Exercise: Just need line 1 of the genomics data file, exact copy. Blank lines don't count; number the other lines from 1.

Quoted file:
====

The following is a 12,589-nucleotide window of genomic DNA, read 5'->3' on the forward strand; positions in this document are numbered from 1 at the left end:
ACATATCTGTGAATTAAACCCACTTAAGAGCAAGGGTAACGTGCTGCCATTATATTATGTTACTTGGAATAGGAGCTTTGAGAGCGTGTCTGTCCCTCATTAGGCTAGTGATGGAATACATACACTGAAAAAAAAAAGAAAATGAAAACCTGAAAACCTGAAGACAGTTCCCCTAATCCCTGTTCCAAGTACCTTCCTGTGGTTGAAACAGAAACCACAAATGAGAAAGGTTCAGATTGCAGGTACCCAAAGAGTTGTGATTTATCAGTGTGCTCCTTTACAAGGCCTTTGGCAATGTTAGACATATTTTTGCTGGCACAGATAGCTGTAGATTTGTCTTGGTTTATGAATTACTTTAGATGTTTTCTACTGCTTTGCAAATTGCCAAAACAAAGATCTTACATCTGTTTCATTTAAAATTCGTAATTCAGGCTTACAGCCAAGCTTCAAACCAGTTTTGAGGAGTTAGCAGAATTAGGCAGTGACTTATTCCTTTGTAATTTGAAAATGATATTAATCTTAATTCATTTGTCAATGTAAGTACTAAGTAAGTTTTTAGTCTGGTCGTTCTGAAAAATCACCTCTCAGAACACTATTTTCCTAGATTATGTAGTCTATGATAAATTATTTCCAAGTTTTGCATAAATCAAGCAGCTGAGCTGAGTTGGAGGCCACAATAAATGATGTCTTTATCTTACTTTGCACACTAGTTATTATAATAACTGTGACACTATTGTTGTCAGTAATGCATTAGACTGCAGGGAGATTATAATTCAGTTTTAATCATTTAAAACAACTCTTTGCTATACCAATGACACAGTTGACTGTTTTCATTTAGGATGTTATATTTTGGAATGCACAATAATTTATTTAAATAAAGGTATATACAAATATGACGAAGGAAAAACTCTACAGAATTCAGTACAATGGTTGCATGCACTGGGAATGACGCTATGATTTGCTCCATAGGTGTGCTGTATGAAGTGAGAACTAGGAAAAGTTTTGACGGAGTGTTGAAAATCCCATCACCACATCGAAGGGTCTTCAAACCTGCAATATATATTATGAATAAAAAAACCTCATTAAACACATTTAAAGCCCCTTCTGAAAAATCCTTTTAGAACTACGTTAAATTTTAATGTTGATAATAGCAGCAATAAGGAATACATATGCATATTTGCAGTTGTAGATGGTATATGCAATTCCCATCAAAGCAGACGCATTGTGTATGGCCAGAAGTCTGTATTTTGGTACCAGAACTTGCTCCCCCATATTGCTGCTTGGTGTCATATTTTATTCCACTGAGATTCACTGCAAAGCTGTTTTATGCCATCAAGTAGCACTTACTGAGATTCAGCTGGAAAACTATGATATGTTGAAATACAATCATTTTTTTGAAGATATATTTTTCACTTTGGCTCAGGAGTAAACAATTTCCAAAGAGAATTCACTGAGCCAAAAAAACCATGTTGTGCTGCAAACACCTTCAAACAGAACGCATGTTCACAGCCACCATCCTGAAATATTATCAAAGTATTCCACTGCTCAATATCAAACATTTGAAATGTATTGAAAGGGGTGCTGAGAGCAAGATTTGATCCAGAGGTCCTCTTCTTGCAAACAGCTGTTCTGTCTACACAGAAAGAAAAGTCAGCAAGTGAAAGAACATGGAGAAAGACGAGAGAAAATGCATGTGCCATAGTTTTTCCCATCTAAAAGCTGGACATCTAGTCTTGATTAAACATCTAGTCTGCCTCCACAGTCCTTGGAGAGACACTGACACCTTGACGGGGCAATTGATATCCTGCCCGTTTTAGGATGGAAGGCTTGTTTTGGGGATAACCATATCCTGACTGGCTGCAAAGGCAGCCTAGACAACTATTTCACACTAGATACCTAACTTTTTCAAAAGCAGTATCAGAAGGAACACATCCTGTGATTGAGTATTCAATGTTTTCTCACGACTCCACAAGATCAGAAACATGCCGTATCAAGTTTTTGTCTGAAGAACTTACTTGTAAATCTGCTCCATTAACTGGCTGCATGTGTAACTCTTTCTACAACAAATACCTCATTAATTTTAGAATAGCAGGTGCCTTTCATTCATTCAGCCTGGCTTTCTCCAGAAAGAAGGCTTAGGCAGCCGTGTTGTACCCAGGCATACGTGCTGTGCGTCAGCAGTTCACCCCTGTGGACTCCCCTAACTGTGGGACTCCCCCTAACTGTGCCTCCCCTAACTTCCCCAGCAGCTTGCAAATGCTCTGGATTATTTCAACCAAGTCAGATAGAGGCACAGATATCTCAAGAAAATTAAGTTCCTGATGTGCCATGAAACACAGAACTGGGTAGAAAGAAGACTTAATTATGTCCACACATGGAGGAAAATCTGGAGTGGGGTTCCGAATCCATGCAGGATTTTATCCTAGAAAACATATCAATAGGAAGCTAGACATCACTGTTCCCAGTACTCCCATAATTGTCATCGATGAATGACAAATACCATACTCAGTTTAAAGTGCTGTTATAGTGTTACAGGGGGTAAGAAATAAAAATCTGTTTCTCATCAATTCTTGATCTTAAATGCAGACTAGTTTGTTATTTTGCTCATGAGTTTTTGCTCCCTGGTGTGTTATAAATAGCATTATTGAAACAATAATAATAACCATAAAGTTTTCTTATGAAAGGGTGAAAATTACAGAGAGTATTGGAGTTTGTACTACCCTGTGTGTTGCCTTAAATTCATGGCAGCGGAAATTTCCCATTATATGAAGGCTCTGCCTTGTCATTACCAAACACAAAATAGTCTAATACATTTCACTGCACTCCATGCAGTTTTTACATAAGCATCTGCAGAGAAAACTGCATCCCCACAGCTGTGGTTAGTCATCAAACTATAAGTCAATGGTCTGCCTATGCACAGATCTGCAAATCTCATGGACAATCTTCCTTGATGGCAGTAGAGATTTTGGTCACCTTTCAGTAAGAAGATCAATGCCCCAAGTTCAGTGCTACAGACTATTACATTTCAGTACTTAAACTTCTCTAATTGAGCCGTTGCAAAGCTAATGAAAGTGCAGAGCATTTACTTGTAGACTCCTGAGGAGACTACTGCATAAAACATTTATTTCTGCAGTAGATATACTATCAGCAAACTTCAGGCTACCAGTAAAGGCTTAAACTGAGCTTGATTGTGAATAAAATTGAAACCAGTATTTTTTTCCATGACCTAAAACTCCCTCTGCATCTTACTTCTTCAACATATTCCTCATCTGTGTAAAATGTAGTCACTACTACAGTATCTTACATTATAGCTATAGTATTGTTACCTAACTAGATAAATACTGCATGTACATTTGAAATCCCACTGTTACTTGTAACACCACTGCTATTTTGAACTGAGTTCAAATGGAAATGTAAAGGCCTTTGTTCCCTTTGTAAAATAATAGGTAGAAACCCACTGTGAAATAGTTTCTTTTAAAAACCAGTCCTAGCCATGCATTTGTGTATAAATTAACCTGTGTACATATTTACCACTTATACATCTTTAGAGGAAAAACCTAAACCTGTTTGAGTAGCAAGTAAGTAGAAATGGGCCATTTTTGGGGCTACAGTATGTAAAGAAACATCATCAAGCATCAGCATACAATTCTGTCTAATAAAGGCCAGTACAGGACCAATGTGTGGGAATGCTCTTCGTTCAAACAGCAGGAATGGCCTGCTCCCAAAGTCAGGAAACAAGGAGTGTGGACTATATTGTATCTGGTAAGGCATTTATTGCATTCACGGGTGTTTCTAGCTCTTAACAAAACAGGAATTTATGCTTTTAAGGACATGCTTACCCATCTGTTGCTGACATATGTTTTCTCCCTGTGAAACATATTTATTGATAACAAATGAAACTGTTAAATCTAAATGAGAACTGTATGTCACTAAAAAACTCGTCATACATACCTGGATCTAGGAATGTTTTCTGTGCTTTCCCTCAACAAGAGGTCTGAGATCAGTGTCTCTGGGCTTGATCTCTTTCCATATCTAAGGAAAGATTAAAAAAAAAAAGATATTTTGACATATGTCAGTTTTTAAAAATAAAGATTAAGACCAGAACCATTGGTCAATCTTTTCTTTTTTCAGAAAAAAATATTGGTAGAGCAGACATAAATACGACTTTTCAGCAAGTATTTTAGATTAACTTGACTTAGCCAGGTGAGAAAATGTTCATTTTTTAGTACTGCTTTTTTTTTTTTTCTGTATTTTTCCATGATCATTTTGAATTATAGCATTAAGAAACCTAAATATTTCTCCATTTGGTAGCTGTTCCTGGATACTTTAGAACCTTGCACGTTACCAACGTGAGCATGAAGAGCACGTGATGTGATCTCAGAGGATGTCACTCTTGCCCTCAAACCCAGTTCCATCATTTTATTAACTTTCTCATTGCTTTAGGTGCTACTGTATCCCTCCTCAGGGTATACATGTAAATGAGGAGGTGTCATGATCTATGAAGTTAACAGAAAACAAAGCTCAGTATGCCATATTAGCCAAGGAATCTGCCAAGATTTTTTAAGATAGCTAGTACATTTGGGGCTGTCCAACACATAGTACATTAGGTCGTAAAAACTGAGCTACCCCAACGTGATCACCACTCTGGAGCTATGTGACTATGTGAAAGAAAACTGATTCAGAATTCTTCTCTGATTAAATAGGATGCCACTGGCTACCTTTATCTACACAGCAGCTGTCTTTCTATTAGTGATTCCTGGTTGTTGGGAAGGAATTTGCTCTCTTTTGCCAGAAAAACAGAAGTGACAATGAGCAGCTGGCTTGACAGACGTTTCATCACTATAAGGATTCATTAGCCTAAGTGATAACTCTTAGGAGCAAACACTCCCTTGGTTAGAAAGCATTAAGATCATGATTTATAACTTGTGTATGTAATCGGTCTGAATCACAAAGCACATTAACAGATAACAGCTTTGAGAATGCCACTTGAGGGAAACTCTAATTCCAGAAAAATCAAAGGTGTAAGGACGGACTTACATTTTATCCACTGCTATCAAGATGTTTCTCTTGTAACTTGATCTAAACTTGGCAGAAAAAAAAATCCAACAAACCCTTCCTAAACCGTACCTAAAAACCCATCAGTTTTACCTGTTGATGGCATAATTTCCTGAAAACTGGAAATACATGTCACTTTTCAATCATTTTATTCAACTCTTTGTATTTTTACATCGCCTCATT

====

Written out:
The following is a 12,589-nucleotide window of genomic DNA, read 5'->3' on the forward strand; positions in this document are numbered from 1 at the left end: